Below is a photo of the only twelve people who have ever walked on the moon. This is what the astronauts looked like:

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Notice anything about them? Go ahead, study hard; this might take some time. Hit the buzzer when you are ready.

BUZZZZZZZZ!

Yes, correct, they are all white men! Good work. I don’t recall questioning it at the time. But times do change, and many things do get better, even though it doesn’t always feel that way. Even so, this concept of what an astronaut looks like had been planted deep inside my brain. It just . . . was. Then one day the internet coughed up this image on my Facebook feed:

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Beautiful, perfect. This was just what I needed. One of the tricks with plotting mysteries is to run counter to assumptions, gender or racial or otherwise. The reader leans one way, you go the other. Also, politically and personally, I want to celebrate the diversity in our world. I want to jar readers a little bit, perhaps. Remind them to rethink those assumptions. Or, maybe, help them see themselves reflected from a new distance . . . under a new light . . . maybe even a world away.

From the book:

A gasp filled the room.

We were meeting a real live astronaut.

“Hello, boys and girls!” the astronaut said.

I heard Lucy whisper, “Major Starmann is a woman.”

“And she looks like my mom,” Danika said.

 

Rough sketch from THE CASE FROM OUTER SPACE (Macmillan, August 2017).

Rough sketch from THE CASE FROM OUTER SPACE (Macmillan, August 2017).

 

NOTE: One of the primary missions of this blog is to provide readers with a glimpse behind the scenes into the writing process and a writer’s working life. If you go to the Jigsaw Jones page and scroll through, you’ll find links to many other “Stories Behind the Story” posts. This new book will come out in the summer of 2017, along with the repackaging of four more titles that are currently out of print. I’m happy about that.

 

SNEAK PREVIEW: Three Rough Sketches from the Upcoming Jigsaw Jones Book!

The book centers around a note found in a book at a Little Free Library.  I love those libraries -- they are sprinkled all over my town -- and I'm glad to spotlight the idea in my book.

The book centers around a note found in a book at a Little Free Library. I love those libraries — they are sprinkled all over my town — and I’m glad to spotlight the idea in my book.

 

Fans of Jigsaw Jones know that it has been some time since there’s been a new book in the series. Even worse, the old books have been slowly going out of print. All of that is changing in a big way, come the summer of 2017. Four previous titles will be re-released by Macmillan, plus a new book — the 41st overall! — will be published. (Click here to read a short sample from that manuscript.)

The process has been a pure pleasure for me. I loved revisiting those characters and the classic “Jigsaw Jones” brand of humor and mystery. Writing this story, The Case from Outer Space, was a rare joy. And I hope that pleasure comes through in the story itself. It’s a happy book, intended to make readers smile.

Last week the book’s gifted illustrator, R.W. Alley, sent along 27 rough-sketch illustrations that will eventually appear in the book’s interior pages in refined form. I’ve received permission from my fabulous editor, Liz Szabla, to share with you a few of those rough, unfinished sketches. I think R.W. has done a masterful job, capturing the humor and essence of these characters. I’m feeling grateful all around — and excited, too. Jigsaw Jones is back on the case!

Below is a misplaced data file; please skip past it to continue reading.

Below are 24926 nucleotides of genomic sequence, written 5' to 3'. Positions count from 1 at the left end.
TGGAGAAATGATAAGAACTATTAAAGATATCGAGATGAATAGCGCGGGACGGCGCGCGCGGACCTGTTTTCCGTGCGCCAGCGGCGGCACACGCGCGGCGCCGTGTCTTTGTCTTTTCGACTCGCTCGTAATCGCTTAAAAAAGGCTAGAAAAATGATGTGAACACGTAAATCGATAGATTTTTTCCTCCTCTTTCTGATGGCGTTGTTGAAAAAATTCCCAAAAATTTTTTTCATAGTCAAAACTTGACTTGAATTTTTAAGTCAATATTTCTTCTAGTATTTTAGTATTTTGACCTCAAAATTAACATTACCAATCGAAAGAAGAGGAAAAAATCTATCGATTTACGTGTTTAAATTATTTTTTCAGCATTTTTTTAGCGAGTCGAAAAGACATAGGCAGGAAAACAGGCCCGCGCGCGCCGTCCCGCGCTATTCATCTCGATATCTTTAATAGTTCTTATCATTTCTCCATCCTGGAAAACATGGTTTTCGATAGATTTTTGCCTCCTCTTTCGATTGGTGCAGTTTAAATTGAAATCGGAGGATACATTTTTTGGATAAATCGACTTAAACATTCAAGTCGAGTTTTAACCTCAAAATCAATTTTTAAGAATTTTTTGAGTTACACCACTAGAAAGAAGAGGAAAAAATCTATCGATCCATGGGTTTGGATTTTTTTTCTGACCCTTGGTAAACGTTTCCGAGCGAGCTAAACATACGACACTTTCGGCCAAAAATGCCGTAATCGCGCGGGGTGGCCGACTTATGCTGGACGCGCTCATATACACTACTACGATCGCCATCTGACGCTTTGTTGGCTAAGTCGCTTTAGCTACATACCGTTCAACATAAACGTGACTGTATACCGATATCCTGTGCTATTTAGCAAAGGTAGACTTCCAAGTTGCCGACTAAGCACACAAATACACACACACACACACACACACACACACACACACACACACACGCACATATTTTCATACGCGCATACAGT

Jigsaw's brother Billy, reading on the couch, tells Jigsaw to answer the door. The door opens and the case begins.

Jigsaw’s brother Billy, reading on the couch, tells Jigsaw to answer the door. The door opens and the case begins.

Joey eats, Jigsaw listens, and Danika explains the mysterious clue.

Joey eats, Jigsaw listens, and Danika explains the mysterious clue.

 

NEW Jigsaw Jones Book: Inside Info & Sample Chapter!

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I am very excited about the revival of my “Jigsaw Jones” mystery series, thanks to my friends at Macmillan. I owe a particular debt to three people: my agent, Rosemary Stimola, and two fierce women in publishing, Jean Feiwel and Liz Szabla. Not only are they resurrecting some long out-of-print titles, but they’ve asked me to write a new book. Which I just did, The Case from Outer Space. A daunting task at first — it had been some years since I’d entered Jigsaw’s world — but very quickly it felt like home again. It was a happy book for me to write, and I hope that comes through in the story.

Right now my publisher, along with artist R.W. Alley, are exploring new cover designs for the series re-launch. My job, at this point, is to sit back and hope for the best. Fingers, toes, everything’s crossed! It’s not as hard as it sounds. I’m confident that the fate of my favorite detective is in good hands. Which is such a relief. Probably the most painful part of my publishing life has been to watch that series, with almost eleven million books in homes and classrooms, slowly die on the vine due to neglect. Nobody could buy them anymore outside of Craig’s List. Well, that’s going to change, and I feel nothing but grateful.